EU States, Legislators Clash Over Ban on Cloned-Animal Offspring

European Union governments rejected a European Parliament demand to ban foods produced from the offspring of cloned livestock, saying such a step may provoke retaliation by trade partners.

The proposal by parliament would have blocked 2.5 billion euros ($3.5 billion) of beef and pork imports and 10.9 billion euros of exports of those meats, Hungary, which holds the rotating EU presidency, said in an e-mailed statement today. It cited estimates by the European Commission, the bloc’s executive arm.

The body is demanding a ban on “any commercial activity” relating to cloned animals and their offspring, Gianni Pittella, the legislators’ chief negotiator, said in an e-mailed statement today.

“The position of the European Parliament would require drawing a family tree for each slice of cheese or salami,” Hungary said. A ban would be “unfeasible and incapable of putting an end to cloning of animals, while causing irreparable damage to European agriculture,” it said.

The latest round of talks on EU rules for novel foods started yesterday in Brussels and lasted until 4 a.m. local time today, when parliamentary negotiators walked out, according to the Hungarian statement.

‘De Facto’ Ban

No system is in place in the EU or third countries to track natural offspring of clones, meaning parliament’s proposal would result in a “de facto” ban on imports from outside the bloc, Hungary said. The commission and the EU Council of Ministers therefore reject such a step, it said.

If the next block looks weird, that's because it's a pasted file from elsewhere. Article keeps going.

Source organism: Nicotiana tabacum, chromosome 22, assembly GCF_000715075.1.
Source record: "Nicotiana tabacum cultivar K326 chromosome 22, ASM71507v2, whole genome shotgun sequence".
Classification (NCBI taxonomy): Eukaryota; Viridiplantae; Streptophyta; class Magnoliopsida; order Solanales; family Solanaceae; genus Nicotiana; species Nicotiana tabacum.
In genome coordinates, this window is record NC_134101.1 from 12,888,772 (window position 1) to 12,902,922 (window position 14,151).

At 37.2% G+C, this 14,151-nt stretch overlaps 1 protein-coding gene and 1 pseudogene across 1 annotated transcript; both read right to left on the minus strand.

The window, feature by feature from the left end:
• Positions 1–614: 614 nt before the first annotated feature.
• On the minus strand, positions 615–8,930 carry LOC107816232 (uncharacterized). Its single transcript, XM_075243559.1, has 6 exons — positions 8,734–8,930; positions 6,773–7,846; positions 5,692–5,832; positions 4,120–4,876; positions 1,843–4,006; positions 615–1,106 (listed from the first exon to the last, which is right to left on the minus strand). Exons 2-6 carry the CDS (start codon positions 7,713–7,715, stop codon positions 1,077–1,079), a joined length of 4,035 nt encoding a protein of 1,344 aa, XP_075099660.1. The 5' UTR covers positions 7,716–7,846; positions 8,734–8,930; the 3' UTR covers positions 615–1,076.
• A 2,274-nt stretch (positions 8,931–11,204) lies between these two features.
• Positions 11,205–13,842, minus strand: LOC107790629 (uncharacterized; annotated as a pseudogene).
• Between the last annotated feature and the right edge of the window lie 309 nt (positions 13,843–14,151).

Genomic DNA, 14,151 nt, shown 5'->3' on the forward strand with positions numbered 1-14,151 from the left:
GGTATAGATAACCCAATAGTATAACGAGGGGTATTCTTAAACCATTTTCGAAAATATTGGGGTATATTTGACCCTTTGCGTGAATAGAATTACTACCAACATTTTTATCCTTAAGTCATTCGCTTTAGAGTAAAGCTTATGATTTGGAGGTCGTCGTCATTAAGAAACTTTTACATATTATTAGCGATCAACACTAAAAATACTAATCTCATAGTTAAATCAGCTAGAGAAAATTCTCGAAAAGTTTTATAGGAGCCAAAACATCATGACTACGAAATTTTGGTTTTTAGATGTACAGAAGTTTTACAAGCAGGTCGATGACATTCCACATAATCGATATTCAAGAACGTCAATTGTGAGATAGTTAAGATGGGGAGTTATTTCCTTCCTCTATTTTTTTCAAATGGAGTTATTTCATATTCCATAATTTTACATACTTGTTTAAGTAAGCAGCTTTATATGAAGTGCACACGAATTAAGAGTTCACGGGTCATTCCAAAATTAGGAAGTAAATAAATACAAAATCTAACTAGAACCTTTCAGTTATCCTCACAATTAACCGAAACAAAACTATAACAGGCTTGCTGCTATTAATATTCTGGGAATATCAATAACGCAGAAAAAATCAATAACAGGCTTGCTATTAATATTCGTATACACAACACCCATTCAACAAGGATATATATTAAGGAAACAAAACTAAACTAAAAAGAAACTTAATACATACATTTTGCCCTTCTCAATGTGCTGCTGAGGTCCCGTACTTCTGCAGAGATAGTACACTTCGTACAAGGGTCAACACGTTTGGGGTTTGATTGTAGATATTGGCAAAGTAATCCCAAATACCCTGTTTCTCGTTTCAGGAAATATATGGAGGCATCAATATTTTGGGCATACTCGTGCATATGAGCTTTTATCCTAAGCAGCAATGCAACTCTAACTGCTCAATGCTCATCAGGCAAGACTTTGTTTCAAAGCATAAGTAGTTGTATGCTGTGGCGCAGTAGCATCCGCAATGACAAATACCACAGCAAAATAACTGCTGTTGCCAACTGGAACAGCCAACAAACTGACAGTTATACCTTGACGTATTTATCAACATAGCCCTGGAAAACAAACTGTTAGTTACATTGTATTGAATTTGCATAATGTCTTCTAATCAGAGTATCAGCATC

“Such a ban would be impossible to defend under WTO rules and would lead to direct retaliatory measures by third countries,” it said.

Barring the sale of clones’ progeny could not be justified for reasons of animal welfare because the offspring are bred using traditional methods, Hungary said. Such a measure would be misleading to consumers because non-traceable offspring of cloned animals and foodstuffs derived from them are already in the EU market, it said.

“I find it incomprehensible that the council is so stubborn on this,” Kartika Liotard, parliament’s representative on the issue, said in a statement. “We know that 77 percent of European citizens do not want cloned meat on their plate.”

A final meeting is scheduled for March 28, according to the statements.

“If there’s no agreement and there’s no text of compromise, there will be no legislation,” Victoria Martin De La Torre, a spokeswoman for the parliament’s Progressive Alliance of Socialists & Democrats, said via phone.

The parliament in September 2008 urged a ban on any future sale in Europe of food from cloned animals. It also called for a non-binding resolution for a prohibition on EU imports and farming of cloned animals.

Imports, trade and use of products from clones are now covered by general EU regulations, according to the commission. Denmark is the only EU member to have imposed a national ban on the use of animal cloning for commercial purposes.

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